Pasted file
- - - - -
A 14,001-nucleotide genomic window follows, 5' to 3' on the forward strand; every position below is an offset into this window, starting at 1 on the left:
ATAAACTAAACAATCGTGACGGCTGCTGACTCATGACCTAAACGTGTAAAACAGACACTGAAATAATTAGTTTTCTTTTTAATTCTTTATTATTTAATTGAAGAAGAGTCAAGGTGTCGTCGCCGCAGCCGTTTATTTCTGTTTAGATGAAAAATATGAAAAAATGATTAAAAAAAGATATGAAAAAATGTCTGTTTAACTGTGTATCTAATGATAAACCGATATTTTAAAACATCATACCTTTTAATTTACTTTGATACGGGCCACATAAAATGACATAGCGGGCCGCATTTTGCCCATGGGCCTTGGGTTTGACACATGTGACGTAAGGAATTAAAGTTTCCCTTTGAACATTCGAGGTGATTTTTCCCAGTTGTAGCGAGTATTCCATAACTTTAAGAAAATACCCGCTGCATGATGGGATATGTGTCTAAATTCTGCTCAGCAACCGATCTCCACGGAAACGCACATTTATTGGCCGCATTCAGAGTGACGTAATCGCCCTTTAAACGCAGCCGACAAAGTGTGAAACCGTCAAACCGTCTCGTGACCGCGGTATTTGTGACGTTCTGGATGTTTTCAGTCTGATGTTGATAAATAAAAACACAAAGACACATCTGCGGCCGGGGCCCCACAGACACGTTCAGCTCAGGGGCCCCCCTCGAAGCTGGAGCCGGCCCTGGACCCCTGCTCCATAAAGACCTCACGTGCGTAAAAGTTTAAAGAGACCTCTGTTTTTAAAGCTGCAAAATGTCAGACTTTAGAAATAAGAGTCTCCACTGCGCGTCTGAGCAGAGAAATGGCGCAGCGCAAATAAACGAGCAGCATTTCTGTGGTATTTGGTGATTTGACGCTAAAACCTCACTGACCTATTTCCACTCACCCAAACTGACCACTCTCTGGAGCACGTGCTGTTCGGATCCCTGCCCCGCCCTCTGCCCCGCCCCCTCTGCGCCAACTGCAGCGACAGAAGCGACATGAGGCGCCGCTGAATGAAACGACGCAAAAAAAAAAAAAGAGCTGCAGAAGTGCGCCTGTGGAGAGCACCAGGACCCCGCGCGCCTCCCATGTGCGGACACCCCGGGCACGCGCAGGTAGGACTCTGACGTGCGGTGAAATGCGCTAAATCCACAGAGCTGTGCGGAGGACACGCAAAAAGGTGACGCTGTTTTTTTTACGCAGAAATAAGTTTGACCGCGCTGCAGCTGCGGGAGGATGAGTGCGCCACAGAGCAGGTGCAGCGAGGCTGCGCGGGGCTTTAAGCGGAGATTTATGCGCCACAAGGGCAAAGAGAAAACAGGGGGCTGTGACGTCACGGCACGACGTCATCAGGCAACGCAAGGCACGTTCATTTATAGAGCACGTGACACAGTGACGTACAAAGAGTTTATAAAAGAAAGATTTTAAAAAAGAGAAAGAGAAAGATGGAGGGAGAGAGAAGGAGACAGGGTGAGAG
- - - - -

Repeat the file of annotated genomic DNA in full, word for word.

A 14,001-nucleotide genomic window follows, 5' to 3' on the forward strand; every position below is an offset into this window, starting at 1 on the left:
ATAAACTAAACAATCGTGACGGCTGCTGACTCATGACCTAAACGTGTAAAACAGACACTGAAATAATTAGTTTTCTTTTTAATTCTTTATTATTTAATTGAAGAAGAGTCAAGGTGTCGTCGCCGCAGCCGTTTATTTCTGTTTAGATGAAAAATATGAAAAAATGATTAAAAAAAGATATGAAAAAATGTCTGTTTAACTGTGTATCTAATGATAAACCGATATTTTAAAACATCATACCTTTTAATTTACTTTGATACGGGCCACATAAAATGACATAGCGGGCCGCATTTTGCCCATGGGCCTTGGGTTTGACACATGTGACGTAAGGAATTAAAGTTTCCCTTTGAACATTCGAGGTGATTTTTCCCAGTTGTAGCGAGTATTCCATAACTTTAAGAAAATACCCGCTGCATGATGGGATATGTGTCTAAATTCTGCTCAGCAACCGATCTCCACGGAAACGCACATTTATTGGCCGCATTCAGAGTGACGTAATCGCCCTTTAAACGCAGCCGACAAAGTGTGAAACCGTCAAACCGTCTCGTGACCGCGGTATTTGTGACGTTCTGGATGTTTTCAGTCTGATGTTGATAAATAAAAACACAAAGACACATCTGCGGCCGGGGCCCCACAGACACGTTCAGCTCAGGGGCCCCCCTCGAAGCTGGAGCCGGCCCTGGACCCCTGCTCCATAAAGACCTCACGTGCGTAAAAGTTTAAAGAGACCTCTGTTTTTAAAGCTGCAAAATGTCAGACTTTAGAAATAAGAGTCTCCACTGCGCGTCTGAGCAGAGAAATGGCGCAGCGCAAATAAACGAGCAGCATTTCTGTGGTATTTGGTGATTTGACGCTAAAACCTCACTGACCTATTTCCACTCACCCAAACTGACCACTCTCTGGAGCACGTGCTGTTCGGATCCCTGCCCCGCCCTCTGCCCCGCCCCCTCTGCGCCAACTGCAGCGACAGAAGCGACATGAGGCGCCGCTGAATGAAACGACGCAAAAAAAAAAAAAGAGCTGCAGAAGTGCGCCTGTGGAGAGCACCAGGACCCCGCGCGCCTCCCATGTGCGGACACCCCGGGCACGCGCAGGTAGGACTCTGACGTGCGGTGAAATGCGCTAAATCCACAGAGCTGTGCGGAGGACACGCAAAAAGGTGACGCTGTTTTTTTTACGCAGAAATAAGTTTGACCGCGCTGCAGCTGCGGGAGGATGAGTGCGCCACAGAGCAGGTGCAGCGAGGCTGCGCGGGGCTTTAAGCGGAGATTTATGCGCCACAAGGGCAAAGAGAAAACAGGGGGCTGTGACGTCACGGCACGACGTCATCAGGCAACGCAAGGCACGTTCATTTATAGAGCACGTGACACAGTGACGTACAAAGAGTTTATAAAAGAAAGATTTTAAAAAAGAGAAAGAGAAAGATGGAGGGAGAGAGAAGGAGACAGGGTGAGAG